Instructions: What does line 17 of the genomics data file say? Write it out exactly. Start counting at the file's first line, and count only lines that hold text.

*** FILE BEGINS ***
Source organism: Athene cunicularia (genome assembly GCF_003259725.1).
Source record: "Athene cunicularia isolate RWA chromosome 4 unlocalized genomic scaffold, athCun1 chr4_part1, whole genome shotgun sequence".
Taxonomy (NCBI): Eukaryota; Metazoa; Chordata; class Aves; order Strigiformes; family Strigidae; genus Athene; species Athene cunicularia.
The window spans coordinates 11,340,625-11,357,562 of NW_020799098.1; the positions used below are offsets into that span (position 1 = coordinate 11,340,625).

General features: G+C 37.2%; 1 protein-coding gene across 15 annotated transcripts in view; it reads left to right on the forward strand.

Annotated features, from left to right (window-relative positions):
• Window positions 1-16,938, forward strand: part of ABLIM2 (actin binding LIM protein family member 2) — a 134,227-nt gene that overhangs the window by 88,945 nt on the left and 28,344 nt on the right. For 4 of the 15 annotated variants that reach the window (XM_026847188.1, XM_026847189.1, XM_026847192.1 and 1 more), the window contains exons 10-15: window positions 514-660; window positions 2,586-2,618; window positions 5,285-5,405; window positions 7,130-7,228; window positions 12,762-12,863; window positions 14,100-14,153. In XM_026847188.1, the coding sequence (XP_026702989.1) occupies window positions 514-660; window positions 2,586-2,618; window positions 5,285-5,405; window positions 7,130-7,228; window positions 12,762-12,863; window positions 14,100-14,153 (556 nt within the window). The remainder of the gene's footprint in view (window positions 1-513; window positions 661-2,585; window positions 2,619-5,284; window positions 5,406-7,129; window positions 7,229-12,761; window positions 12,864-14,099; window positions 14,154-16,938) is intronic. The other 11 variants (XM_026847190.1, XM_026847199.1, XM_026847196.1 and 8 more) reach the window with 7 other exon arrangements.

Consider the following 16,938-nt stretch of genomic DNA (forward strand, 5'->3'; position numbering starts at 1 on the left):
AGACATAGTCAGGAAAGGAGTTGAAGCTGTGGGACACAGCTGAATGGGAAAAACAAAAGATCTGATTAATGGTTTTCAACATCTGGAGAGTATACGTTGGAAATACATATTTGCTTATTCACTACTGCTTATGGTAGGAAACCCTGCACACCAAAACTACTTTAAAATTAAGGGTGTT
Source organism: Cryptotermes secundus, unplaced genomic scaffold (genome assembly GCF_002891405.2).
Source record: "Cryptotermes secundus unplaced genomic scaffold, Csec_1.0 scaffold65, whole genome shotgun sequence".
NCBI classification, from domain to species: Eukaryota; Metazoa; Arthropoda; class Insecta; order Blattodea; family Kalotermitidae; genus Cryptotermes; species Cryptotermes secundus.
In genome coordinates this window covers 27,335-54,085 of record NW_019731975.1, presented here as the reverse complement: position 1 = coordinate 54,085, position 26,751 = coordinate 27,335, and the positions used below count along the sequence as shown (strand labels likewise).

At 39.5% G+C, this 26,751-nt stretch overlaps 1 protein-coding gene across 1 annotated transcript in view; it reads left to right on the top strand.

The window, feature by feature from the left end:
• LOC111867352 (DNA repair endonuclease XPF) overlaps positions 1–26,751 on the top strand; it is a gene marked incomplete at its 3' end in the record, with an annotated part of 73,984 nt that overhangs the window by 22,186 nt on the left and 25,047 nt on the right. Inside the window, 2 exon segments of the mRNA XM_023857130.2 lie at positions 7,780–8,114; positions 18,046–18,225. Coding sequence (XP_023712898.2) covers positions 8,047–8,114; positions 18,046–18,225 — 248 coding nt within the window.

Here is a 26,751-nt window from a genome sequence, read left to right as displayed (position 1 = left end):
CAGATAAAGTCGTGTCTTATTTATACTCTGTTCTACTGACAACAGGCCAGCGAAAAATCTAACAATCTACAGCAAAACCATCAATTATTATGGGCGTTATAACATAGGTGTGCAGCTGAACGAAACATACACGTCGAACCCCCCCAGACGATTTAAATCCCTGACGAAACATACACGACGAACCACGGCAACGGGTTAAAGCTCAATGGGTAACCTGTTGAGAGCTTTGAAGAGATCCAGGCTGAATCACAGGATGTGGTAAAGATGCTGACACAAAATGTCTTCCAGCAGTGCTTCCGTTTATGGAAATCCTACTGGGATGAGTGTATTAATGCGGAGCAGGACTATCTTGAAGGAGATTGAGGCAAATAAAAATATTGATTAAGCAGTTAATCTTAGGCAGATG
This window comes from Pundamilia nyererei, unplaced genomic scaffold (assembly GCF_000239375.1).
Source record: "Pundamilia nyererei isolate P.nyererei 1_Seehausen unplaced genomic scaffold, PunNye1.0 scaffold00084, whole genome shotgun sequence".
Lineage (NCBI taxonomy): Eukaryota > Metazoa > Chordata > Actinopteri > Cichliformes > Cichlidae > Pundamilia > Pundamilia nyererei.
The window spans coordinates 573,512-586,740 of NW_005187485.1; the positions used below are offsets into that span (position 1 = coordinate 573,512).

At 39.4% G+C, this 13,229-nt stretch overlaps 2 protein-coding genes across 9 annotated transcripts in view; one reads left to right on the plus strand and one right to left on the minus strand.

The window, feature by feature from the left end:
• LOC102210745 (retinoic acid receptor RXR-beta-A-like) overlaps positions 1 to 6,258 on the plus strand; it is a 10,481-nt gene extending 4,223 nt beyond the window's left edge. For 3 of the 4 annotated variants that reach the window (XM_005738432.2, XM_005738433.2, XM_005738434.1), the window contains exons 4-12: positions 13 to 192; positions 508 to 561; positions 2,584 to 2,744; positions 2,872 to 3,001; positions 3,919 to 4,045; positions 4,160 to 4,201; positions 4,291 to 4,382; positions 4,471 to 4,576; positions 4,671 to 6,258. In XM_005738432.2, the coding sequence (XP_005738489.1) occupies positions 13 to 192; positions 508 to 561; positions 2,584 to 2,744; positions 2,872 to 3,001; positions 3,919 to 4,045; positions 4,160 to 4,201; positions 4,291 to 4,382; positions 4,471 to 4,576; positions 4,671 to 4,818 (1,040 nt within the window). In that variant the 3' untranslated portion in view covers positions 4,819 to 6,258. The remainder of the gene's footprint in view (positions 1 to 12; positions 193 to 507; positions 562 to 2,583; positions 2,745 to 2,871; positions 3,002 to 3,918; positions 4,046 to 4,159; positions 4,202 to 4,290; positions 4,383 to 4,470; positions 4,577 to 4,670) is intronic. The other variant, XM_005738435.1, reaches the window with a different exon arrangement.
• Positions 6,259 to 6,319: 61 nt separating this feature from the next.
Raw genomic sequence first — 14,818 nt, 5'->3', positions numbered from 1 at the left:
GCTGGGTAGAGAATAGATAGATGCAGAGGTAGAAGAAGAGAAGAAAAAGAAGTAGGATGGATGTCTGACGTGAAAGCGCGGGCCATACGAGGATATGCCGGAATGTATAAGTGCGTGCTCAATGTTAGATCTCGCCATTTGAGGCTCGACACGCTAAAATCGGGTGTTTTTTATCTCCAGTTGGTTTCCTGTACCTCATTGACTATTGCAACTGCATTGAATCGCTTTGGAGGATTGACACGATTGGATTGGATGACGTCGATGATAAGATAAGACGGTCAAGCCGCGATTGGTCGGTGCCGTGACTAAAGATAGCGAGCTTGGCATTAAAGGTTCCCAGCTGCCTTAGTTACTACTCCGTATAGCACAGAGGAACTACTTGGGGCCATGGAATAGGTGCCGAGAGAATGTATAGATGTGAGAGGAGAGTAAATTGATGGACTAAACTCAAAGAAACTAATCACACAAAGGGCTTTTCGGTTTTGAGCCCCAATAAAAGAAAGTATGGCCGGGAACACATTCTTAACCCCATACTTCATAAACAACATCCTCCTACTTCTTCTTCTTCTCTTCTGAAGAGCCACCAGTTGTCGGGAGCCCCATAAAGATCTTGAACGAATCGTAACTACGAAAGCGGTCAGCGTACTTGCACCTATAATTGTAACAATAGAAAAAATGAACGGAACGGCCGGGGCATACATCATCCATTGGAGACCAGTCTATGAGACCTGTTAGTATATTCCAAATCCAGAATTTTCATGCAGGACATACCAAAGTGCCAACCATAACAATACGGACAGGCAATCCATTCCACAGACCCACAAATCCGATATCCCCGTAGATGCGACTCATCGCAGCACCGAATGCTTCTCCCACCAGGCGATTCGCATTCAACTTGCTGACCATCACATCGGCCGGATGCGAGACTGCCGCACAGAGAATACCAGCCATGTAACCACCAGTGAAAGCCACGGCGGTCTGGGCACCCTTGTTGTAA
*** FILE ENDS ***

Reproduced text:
Here is a 26,751-nt window from a genome sequence, read left to right as displayed (position 1 = left end):